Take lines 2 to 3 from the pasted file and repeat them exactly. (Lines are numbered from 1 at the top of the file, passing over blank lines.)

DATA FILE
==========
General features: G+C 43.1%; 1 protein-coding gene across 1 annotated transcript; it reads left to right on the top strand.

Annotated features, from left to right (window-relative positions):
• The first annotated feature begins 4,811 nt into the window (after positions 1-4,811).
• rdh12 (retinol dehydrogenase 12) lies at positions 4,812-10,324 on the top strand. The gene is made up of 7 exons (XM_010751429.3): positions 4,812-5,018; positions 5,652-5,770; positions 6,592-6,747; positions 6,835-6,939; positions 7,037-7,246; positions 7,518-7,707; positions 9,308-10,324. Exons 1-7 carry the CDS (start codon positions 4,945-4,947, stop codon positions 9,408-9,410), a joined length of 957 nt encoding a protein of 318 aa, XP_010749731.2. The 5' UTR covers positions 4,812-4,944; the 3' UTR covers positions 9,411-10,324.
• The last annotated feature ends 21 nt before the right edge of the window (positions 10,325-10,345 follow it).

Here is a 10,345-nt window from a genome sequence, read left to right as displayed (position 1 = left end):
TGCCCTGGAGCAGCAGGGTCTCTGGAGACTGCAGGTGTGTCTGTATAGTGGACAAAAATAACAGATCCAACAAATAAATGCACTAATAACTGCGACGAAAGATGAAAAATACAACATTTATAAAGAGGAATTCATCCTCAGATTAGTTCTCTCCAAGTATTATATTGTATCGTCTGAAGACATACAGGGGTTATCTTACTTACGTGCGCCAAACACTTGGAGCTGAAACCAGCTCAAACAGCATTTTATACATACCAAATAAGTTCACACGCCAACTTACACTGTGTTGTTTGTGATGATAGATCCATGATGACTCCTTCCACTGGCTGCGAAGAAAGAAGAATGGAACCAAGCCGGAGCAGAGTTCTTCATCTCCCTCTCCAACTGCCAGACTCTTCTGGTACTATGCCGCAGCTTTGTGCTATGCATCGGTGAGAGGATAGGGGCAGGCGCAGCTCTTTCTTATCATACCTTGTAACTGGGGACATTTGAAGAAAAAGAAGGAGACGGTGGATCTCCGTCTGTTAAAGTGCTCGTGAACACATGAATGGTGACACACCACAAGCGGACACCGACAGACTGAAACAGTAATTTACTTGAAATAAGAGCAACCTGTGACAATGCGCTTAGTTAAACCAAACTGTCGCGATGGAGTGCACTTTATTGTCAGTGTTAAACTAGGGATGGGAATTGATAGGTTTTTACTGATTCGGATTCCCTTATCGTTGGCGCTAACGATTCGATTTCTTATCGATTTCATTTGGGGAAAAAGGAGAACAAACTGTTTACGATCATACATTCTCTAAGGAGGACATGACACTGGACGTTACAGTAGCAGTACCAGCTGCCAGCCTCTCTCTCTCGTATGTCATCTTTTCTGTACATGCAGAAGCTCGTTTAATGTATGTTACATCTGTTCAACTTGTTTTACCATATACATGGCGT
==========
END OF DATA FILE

Annotated features, from left to right (window-relative positions):
• The first annotated feature begins 4,811 nt into the window (after positions 1-4,811).